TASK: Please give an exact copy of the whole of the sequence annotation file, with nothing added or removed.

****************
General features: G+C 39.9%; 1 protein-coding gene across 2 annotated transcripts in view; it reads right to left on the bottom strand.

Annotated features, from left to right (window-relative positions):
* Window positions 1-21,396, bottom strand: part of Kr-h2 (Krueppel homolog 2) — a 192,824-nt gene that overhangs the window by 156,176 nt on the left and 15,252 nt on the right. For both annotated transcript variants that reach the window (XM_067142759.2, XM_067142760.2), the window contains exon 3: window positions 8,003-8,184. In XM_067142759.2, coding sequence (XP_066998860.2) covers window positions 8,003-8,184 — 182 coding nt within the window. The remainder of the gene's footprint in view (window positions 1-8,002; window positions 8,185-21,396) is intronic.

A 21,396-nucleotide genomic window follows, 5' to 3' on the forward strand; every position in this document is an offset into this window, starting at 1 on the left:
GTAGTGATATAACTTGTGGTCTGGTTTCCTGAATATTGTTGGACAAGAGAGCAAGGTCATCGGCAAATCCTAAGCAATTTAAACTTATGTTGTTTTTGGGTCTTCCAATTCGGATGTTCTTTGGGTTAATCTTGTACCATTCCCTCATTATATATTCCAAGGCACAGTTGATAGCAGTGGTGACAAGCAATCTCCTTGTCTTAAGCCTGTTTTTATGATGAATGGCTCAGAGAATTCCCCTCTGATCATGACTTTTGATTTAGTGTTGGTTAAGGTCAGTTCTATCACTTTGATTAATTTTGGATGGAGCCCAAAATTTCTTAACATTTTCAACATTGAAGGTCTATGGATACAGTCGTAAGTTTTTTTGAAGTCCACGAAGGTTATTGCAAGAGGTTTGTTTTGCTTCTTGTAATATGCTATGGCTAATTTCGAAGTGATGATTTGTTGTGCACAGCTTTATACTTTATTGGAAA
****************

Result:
General features: G+C 39.9%; 1 protein-coding gene across 2 annotated transcripts in view; it reads right to left on the bottom strand.

Annotated features, from left to right (window-relative positions):
* Window positions 1-21,396, bottom strand: part of Kr-h2 (Krueppel homolog 2) — a 192,824-nt gene that overhangs the window by 156,176 nt on the left and 15,252 nt on the right. For both annotated transcript variants that reach the window (XM_067142759.2, XM_067142760.2), the window contains exon 3: window positions 8,003-8,184. In XM_067142759.2, coding sequence (XP_066998860.2) covers window positions 8,003-8,184 — 182 coding nt within the window. The remainder of the gene's footprint in view (window positions 1-8,002; window positions 8,185-21,396) is intronic.

A 21,396-nucleotide genomic window follows, 5' to 3' on the forward strand; every position in this document is an offset into this window, starting at 1 on the left:
GTAGTGATATAACTTGTGGTCTGGTTTCCTGAATATTGTTGGACAAGAGAGCAAGGTCATCGGCAAATCCTAAGCAATTTAAACTTATGTTGTTTTTGGGTCTTCCAATTCGGATGTTCTTTGGGTTAATCTTGTACCATTCCCTCATTATATATTCCAAGGCACAGTTGATAGCAGTGGTGACAAGCAATCTCCTTGTCTTAAGCCTGTTTTTATGATGAATGGCTCAGAGAATTCCCCTCTGATCATGACTTTTGATTTAGTGTTGGTTAAGGTCAGTTCTATCACTTTGATTAATTTTGGATGGAGCCCAAAATTTCTTAACATTTTCAACATTGAAGGTCTATGGATACAGTCGTAAGTTTTTTTGAAGTCCACGAAGGTTATTGCAAGAGGTTTGTTTTGCTTCTTGTAATATGCTATGGCTAATTTCGAAGTGATGATTTGTTGTGCACAGCTTTATACTTTATTGGAAA